The history of Andhra country (1000 AD - 1500 AD)

by Yashoda Devi | 1933 | 138,355 words

This book recounts the History of the Andhra Pradesh Country from 1000 to 1500 A.D. including many dynasties (for example. the Reddis of Korukonda and the Eruva Chola of Rajahmundry)....

Part 26 - Dayabhima and Nallasiddha I (A.D. 1187-1214)

Betta, the younger brother of Siddhi had three sons Dayabhima, Nallasiddha and Errasiddha. Dayabima and Nallasiddha succeeded Siddhi on the throne and appear to have exercised joint sway. Their accession was probably due to that Siddhi had no sons. Dayabhima is said to have wrested the goddess of royal fortune from the enemies and ruled the kingdom Nallasiddha’s earliest record is from Nellore dated in the 9th year of Kulottunga III (A.D. 1187) recording a grant to the local Manmasiddhisvara temple. His next inscription is from Chandur (Produtur taluq) dated A.D.1192 mentioning him as Bhujabalavira Nalasiddhanadeva C.M. ruling at Vallur, the capital of Maharajapadi 7000 and the districts of Renadu 70, Ranna 300 and other districts. An epigraph at Ramathirtham mentions Bhujabala Mallasiddhi C.M. son of Chodasvara. Here obviously Mallasiddhi is a mistake for Nallasiddhi i.e. Nallasiddhi I as is clear from the epithet Bhujabala. So Chodesvara chief lord of Choda refers to Siddha I. Thus Nallasidha and Dayabhima by their conquests extended their power as far as Kanchi and over the entire kingdom of the Cuddapah cholas.

The chronology and identification of Nallasiddha is one of the controversial topics in the Telugu chola history. The Epigraphist places Nallasiddha after Tammu Siddha, which is wrong for in the words of Professor Sastri “It is not easy to accept Venkaya’s statement as the former (Nallasiddha) appears to have been a contemporary of Kulottunga III from his 27th to 35th year it is clear that he must have come after Tammusiddhi.” When there is no mention of Tammasiddhi earlier than s 1127 i.e. roughly 27th year of Kulottunga III while Nallasiddhi figures in many earlier inscriptions.” Besides Nallasiddha, son of Errasiddha.

Bhima and Nallasiddha and their Political Relations

The three warrior brothers—Dayabhima, Nallasiddha and Errasiddhi extended and protected their subordinates. The Tiruppasur inscription implies Nallasiddhi’s position of Kanchi when it says—that the southern quarter had obtained him as her husband—she lost galitakancuguna—lost her girdle or lost Kanchi.

About this achievement of Nallasiddha, Professor Sastri says thus

“There are some inscriptions of Nallasiddha which seem to throw some light on the period when he declared independence.’ Nallasiddhi’s eliegiance to the Chola emperor Kulottunga III is evidenced from the records upto A.D. 1192 where as in the record of that year, the suzerain is not mentioned and further in claims to have levied date from Kanchi. His record from Akkampeta (Gudur taluq) dated 1105 which may be 1105 (A.D. 1183) contains the expression Kappam......”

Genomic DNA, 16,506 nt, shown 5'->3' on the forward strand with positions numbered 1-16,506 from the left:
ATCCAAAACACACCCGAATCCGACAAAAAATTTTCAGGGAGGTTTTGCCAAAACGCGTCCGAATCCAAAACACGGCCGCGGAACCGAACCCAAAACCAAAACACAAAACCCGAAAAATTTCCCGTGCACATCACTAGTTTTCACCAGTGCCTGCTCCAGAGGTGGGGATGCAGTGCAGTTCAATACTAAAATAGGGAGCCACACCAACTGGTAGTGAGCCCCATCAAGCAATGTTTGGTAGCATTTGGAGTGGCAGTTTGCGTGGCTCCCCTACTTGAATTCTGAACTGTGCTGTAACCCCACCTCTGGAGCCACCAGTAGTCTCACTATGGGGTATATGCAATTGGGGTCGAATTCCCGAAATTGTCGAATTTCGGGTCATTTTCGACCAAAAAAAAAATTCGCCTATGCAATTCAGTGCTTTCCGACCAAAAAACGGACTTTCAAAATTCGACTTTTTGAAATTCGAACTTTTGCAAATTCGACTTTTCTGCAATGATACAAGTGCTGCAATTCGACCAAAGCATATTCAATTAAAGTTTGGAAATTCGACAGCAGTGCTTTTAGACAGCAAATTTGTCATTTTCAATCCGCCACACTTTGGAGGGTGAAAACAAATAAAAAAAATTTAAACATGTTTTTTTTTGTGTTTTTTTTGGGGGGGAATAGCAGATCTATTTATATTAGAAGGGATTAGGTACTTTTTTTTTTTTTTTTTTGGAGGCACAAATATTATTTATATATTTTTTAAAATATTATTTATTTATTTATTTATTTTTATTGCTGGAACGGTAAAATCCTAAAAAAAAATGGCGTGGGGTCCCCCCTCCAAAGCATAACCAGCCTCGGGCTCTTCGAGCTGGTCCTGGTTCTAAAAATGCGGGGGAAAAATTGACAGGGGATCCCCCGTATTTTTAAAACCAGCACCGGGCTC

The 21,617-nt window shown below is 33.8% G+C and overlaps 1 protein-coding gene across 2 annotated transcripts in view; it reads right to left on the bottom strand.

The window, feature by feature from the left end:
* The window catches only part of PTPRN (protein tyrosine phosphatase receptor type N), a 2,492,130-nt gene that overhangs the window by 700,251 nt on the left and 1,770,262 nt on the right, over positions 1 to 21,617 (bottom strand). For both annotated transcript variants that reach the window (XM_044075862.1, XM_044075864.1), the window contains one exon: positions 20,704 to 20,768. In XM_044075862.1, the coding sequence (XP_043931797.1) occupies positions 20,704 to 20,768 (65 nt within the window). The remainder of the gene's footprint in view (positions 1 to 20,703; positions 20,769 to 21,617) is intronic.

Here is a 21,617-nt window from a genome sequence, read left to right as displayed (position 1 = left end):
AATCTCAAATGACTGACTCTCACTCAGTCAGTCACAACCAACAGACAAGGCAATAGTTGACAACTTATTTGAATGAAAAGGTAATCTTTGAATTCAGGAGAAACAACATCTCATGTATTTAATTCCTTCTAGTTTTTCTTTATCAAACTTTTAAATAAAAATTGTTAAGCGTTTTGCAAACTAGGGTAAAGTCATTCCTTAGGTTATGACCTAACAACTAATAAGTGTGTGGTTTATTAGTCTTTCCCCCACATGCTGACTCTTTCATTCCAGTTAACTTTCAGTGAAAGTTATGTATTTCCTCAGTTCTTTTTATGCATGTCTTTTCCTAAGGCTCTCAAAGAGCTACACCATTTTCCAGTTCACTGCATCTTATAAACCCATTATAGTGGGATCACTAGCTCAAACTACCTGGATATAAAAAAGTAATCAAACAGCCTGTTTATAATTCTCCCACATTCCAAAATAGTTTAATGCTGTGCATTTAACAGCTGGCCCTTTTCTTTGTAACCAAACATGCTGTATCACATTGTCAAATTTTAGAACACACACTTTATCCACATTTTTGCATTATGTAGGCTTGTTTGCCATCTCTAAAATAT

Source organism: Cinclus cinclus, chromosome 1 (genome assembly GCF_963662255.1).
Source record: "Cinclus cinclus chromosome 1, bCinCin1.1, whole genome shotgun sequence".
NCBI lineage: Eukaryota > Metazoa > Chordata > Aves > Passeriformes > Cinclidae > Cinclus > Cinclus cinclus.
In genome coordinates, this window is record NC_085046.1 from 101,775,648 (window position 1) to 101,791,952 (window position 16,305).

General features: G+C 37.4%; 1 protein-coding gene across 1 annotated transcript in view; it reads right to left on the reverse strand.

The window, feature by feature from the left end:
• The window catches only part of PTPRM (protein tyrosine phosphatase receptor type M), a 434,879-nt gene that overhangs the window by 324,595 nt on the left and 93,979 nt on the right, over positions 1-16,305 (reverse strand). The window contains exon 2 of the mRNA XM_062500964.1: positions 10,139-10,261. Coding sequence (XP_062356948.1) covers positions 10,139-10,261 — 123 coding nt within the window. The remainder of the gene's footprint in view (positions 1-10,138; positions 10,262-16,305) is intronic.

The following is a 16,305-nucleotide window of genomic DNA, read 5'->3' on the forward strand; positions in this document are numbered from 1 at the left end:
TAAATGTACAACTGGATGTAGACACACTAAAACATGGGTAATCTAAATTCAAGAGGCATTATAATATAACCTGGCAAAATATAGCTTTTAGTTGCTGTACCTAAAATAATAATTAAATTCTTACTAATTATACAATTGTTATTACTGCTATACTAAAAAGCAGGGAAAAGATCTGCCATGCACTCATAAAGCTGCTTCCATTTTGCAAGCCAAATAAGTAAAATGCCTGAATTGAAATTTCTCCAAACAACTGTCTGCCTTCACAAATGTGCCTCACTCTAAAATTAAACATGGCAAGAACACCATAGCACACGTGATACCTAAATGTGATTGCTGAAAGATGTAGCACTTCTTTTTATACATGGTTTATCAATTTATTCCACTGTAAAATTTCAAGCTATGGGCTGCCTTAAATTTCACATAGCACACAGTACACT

and registers a grant for the merit of Mahamandalesvara—Rajabala—Nallasiddhanadeva C.M. The record is damaged parts.

“Except the fact of Kulottunga undertaking a campaign to he closed by entering Kanchi in force, there is no evidence in support of this claim of the Telugu Choda Chieftain...perhaps this is on the part of Nallasiddha to have levied tribute from Kanchi those only that for some time he stopped the usual tribute to chola monarch and was still in undisturbed possession of Kanchi. Whosever that may be, Nallasiddha’s career as an independent ruler soon cut short by Kulottunga’s occupation of Kanchi about A.D. 1196 the success of Kulottunga’s enterprise is attested not only as inscriptions which state that he entered Kanchi with his in abated”,

but also by the series of inscriptions dated in Kulottunga’s regnal years.


“Nallisiddha found it possible to act like an independent king in A.D. 1183-1192, when Kulottunga was pre-engaged in the Panyan campaigns.”

Here may be noted that

“Venkayya was inclined to distinguish between Bhujabavira Nallasiddhana deva C.M. of this inscription and Nallasiddha, the son of Errasiddha,”

on the basis of Nallasiddha’s later records and the references in Tammusiddha’s records to Nallasiddha, brother of Errasicldha. But as has been proved by Professor Sastri that nephew Nallasiddha was the author of all the Bhujabalavira records including that of A.D. 1192 i.e. the conqueror of Kanchi was a single person—Nallasiddha known from records ranging from A.D, 1183 or still earlier to A.D. 1214.

Nallasiddha’s enemies at Vallur were the Pottapi Cholas and his power in the reign is attested by his record at Chandur and rule from Vallur. Nallasiddha and his brothers did not came into conflict with the kakatiyas, the Velanandu chodas and other kings of the time.

Like what you read? Consider supporting this website: